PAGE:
"...in my capacity as Commander-in-Chief, Home Forces, and later as Chief of the Imperial General Staff, one of my major difficulties arose from the paucity of real high-class leaders. The First World War had unfortunately taken the cream of our manhood. Those that had fallen were the born leaders of men, in command of companies or battalions. It was always the best that fell by taking the lead. Those that we had lost as subalterns, captains and majors in the First World War were the very ones we were short of as colonels, brigadiers, and generals in the Second World War."
Alanbrooke, Notes On My Life, Ch 3.
He thought the best and the bravest had gone, leaving the second-raters, a view which seems to have been widely shared between and after the wars (in James Barlow's 1960 novel the Patriots, the hero, an Arnhem paratrooper, beats up a man for airing them, seeing it as a slight on his dead comrades).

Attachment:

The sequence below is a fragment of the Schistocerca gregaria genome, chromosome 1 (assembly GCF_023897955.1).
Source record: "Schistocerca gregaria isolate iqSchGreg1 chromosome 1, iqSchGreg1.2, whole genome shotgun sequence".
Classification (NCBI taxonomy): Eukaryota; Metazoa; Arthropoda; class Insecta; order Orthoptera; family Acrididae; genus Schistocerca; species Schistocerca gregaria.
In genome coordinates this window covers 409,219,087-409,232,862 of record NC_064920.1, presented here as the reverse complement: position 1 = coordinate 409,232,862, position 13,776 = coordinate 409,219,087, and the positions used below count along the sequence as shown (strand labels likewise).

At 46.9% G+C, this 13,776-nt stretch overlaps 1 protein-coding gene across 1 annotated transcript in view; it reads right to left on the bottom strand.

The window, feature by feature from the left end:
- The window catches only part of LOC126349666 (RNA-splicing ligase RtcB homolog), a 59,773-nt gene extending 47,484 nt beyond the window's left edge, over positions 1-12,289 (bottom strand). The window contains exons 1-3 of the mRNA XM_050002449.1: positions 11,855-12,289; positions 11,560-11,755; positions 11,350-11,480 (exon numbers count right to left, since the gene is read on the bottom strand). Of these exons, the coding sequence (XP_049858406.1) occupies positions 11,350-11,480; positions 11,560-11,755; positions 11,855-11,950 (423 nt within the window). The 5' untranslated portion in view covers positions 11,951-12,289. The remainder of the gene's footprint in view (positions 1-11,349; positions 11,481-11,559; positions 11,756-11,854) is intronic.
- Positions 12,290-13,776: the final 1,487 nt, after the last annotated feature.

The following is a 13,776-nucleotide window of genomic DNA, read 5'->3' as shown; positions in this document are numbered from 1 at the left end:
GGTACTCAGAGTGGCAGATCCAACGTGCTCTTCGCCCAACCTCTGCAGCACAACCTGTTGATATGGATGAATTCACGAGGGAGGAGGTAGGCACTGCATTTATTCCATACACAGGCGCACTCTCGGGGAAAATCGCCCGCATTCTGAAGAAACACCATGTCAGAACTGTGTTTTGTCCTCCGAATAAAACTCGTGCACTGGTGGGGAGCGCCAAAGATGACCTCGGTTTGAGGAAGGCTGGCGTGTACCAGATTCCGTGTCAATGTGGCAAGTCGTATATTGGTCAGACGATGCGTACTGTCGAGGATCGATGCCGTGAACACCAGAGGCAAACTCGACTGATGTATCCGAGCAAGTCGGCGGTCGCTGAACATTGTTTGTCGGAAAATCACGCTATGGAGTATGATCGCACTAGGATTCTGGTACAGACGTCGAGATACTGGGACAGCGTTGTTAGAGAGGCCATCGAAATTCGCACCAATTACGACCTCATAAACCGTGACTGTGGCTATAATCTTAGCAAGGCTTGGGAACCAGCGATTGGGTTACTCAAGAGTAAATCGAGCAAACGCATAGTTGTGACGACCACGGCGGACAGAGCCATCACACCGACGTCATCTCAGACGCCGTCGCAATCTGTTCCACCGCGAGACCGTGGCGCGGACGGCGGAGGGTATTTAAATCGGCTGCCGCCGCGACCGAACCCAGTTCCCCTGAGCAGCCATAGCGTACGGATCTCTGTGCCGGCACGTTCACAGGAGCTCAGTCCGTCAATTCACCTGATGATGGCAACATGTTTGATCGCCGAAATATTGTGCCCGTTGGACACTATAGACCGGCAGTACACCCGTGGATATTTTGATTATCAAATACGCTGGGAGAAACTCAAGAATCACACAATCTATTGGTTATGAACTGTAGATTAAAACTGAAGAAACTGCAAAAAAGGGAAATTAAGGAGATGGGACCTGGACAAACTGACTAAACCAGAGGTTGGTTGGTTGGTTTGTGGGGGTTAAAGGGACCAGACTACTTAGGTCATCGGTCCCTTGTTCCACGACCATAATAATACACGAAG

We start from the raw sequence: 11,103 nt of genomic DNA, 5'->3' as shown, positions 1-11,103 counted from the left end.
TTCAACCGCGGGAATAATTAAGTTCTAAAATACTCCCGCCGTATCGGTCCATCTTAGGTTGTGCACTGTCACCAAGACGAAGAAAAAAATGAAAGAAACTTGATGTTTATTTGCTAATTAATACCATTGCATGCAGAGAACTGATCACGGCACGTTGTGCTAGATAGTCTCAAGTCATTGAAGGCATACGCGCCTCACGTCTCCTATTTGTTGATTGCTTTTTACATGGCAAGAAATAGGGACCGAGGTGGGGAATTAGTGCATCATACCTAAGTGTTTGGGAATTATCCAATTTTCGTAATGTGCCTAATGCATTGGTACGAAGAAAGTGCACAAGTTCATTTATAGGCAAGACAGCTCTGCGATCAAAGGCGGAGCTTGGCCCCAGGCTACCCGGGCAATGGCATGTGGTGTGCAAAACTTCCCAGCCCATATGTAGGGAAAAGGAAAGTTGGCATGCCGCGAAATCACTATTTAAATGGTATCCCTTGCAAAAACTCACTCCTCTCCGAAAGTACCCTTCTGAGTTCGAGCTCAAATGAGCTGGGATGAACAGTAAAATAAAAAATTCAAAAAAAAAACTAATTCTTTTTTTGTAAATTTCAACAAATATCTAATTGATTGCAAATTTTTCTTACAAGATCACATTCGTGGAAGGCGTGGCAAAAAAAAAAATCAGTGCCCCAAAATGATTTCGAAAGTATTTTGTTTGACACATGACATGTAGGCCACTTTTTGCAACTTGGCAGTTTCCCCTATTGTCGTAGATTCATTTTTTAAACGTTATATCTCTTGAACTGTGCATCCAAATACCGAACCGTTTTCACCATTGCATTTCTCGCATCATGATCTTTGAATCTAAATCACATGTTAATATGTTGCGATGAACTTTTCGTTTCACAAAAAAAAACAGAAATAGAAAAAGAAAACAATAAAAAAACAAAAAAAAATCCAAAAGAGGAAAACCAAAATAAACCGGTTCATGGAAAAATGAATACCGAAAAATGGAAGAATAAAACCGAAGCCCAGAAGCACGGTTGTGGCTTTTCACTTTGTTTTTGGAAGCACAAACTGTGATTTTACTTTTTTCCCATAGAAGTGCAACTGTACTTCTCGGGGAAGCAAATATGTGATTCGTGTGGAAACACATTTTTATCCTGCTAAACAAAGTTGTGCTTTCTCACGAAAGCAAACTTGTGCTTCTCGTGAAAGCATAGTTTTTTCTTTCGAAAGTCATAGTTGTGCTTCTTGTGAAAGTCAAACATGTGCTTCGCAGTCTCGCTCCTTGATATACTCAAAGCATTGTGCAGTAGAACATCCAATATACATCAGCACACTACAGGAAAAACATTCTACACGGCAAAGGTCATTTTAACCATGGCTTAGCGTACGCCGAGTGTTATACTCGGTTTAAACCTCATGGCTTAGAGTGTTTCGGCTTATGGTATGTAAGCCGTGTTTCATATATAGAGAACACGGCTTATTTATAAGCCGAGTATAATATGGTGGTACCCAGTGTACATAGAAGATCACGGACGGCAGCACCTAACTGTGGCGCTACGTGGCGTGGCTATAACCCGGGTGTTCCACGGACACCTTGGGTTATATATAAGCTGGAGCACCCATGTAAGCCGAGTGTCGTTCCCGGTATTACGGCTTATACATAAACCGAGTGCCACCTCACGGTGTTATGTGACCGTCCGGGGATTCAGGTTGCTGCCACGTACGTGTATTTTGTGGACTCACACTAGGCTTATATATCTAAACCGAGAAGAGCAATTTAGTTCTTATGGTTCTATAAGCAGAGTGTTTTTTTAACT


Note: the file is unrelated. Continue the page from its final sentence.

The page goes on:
Yet the Germans lost a lot of people in WW1, but still were the best fighting army in WW2, with excellent generals too. A good job Hitler kept over-ruling them.
Did they lose fewer young officers in WW1 than we did ? Did their juniors not 'lead from the front' ? Or was the WW2 performance down to the generally-admitted high standards of competence and (especially) initiative of German NCOs ? In other words, why did the WW1 slaughter seem to harm us more than them ? Or were the same theories about the consequences of the lost leaders aired in Germany too ?